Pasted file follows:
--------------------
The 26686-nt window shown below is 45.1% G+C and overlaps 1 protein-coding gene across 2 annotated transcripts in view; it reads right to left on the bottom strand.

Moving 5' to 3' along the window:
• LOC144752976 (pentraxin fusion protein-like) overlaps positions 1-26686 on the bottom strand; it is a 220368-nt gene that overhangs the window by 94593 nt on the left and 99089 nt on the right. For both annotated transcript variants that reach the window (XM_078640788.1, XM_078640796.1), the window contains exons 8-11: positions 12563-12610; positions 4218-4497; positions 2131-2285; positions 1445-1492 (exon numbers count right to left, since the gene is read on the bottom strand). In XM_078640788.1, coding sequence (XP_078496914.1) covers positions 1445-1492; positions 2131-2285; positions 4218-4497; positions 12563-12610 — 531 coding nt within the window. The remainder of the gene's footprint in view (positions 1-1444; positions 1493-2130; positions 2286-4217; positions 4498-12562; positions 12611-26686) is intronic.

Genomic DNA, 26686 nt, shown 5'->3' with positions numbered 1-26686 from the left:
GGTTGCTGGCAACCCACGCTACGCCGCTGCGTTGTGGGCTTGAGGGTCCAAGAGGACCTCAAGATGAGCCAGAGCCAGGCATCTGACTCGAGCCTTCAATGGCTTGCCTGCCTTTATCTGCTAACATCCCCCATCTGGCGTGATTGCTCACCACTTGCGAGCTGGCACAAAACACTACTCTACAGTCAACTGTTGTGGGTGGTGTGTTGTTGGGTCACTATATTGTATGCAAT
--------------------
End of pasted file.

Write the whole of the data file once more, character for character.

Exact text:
The 26686-nt window shown below is 45.1% G+C and overlaps 1 protein-coding gene across 2 annotated transcripts in view; it reads right to left on the bottom strand.

Moving 5' to 3' along the window:
• LOC144752976 (pentraxin fusion protein-like) overlaps positions 1-26686 on the bottom strand; it is a 220368-nt gene that overhangs the window by 94593 nt on the left and 99089 nt on the right. For both annotated transcript variants that reach the window (XM_078640788.1, XM_078640796.1), the window contains exons 8-11: positions 12563-12610; positions 4218-4497; positions 2131-2285; positions 1445-1492 (exon numbers count right to left, since the gene is read on the bottom strand). In XM_078640788.1, coding sequence (XP_078496914.1) covers positions 1445-1492; positions 2131-2285; positions 4218-4497; positions 12563-12610 — 531 coding nt within the window. The remainder of the gene's footprint in view (positions 1-1444; positions 1493-2130; positions 2286-4217; positions 4498-12562; positions 12611-26686) is intronic.

Genomic DNA, 26686 nt, shown 5'->3' with positions numbered 1-26686 from the left:
GGTTGCTGGCAACCCACGCTACGCCGCTGCGTTGTGGGCTTGAGGGTCCAAGAGGACCTCAAGATGAGCCAGAGCCAGGCATCTGACTCGAGCCTTCAATGGCTTGCCTGCCTTTATCTGCTAACATCCCCCATCTGGCGTGATTGCTCACCACTTGCGAGCTGGCACAAAACACTACTCTACAGTCAACTGTTGTGGGTGGTGTGTTGTTGGGTCACTATATTGTATGCAAT